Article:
We live in a world that is saturated with color, but how should we make sense of color's force and capacities? This book develops a theory of color as fundamental medium of the social.
Constructed as a montage of scenes from the past two hundred years, Organizing Color demonstrates how the interests of capital, management, governance, science, and the arts have wrestled with color's allure and flux. Beyes takes readers from Goethe's chocolate experiments in search of chromatic transformation to nineteenth-century Scottish cotton mills designed to modulate workers' moods and productivity, from the colonial production of Indigo in India to globalized categories of skin colorism and their disavowal. Tracing the consumption, control and excess of industrial and digital color, other chapters stage encounters with the literary chromatics of Pynchon's Gravity's Rainbow processing the machinery of the chemical industries, the red of political revolt in Godard's films, and the blur of education and critique in Steyerl's Adorno's Grey.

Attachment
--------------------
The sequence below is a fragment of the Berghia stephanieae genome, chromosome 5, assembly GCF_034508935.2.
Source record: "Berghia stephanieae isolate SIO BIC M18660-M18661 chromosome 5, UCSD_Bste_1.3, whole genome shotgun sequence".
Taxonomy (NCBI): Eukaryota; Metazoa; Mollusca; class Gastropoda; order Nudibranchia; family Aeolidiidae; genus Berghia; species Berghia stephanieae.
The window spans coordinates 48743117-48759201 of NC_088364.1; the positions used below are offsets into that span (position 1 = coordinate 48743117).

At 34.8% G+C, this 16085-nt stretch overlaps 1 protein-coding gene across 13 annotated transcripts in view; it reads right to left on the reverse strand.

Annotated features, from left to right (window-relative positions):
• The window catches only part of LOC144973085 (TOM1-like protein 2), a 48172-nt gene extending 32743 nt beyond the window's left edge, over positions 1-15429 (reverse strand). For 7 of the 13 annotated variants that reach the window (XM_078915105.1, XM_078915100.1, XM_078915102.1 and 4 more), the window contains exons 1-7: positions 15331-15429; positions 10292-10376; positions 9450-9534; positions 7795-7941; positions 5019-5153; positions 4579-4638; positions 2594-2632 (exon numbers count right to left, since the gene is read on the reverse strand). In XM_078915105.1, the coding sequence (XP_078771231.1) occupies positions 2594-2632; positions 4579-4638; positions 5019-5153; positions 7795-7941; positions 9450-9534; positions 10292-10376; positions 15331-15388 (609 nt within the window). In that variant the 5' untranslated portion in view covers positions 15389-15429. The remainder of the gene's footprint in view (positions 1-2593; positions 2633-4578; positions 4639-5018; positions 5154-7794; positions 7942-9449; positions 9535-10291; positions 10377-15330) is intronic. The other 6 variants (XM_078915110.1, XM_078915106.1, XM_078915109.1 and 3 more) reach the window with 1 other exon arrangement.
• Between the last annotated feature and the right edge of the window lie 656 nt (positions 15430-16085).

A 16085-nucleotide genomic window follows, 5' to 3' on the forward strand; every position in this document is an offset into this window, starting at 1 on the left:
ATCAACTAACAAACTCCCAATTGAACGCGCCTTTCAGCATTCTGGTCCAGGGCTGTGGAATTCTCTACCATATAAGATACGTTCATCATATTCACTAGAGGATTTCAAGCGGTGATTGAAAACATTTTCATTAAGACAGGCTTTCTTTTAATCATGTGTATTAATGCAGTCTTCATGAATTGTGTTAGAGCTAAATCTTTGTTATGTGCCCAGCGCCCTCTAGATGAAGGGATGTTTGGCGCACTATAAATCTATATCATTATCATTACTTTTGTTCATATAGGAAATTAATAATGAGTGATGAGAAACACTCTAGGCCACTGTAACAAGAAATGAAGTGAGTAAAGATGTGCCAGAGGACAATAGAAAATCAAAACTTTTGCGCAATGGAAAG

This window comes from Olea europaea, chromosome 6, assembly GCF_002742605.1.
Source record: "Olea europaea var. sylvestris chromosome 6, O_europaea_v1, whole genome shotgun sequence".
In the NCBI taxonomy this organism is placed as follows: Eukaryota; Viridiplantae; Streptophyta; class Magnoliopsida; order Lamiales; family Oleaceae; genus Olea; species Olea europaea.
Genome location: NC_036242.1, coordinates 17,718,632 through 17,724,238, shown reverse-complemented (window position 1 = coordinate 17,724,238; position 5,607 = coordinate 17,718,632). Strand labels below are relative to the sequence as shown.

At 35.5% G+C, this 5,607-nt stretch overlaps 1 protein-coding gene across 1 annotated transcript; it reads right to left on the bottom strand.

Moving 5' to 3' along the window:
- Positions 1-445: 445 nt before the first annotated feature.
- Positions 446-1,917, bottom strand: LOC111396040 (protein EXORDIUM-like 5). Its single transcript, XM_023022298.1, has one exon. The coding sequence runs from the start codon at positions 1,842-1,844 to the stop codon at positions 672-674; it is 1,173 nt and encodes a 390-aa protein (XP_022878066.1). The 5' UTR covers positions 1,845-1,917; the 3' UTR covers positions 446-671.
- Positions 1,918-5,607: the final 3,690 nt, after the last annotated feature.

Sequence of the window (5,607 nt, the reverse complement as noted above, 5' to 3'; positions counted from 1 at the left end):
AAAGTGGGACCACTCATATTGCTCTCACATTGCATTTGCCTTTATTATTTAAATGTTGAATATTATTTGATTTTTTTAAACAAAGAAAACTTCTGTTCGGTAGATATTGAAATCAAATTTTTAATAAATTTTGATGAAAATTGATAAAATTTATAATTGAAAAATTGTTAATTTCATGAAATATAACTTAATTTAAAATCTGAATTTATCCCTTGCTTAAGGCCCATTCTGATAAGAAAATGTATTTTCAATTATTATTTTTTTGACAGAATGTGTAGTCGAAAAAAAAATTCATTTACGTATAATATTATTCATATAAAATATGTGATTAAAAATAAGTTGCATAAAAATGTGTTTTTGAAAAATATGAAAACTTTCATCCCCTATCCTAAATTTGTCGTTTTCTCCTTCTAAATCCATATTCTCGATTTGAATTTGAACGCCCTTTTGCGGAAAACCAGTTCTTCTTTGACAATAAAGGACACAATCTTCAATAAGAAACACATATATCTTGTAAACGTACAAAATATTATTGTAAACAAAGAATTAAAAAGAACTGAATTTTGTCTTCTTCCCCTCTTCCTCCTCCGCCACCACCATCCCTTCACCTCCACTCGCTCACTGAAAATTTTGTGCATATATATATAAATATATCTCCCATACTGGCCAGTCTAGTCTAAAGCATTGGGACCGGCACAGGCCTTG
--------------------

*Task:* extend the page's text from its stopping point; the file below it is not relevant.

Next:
Contributing to a more general reconsideration of aesthetic capitalism and the role of sensory media, this book seeks to pioneer a theory of social organization—a "chromatics of organizing"—that is attuned to the protean and world-making capacity of color.
About the author
Timon Beyes is Professor of Sociology of Organisation and Culture at Leuphana University Lüneburg.
"The immanent critique and 'tender empiricism' of this book, its eloquence and capacity to move from detailed grounding to exciting passages of speculative thought, ensures that Organizing Color escapes 'the archaic stillness of the book.' Impressively researched and written."
—Seán Cubitt, University of Melbourne
"Inventive, brilliantly written, and very readable, Organizing Color recovers and explicates the relevance of color to social form—be that chromatic or racialized color."
—Esther Leslie, Birkbeck, University of London
"Organizing is often imagined as a functional concept that belongs in business schools. In this beautifully written and illustrated book, Timon Beyes sprinkles aesthetics and politics over this black and white picture. The result is a breathtaking work that will change the way we understand how to 'see' organization."
—Martin Parker, University of Bristol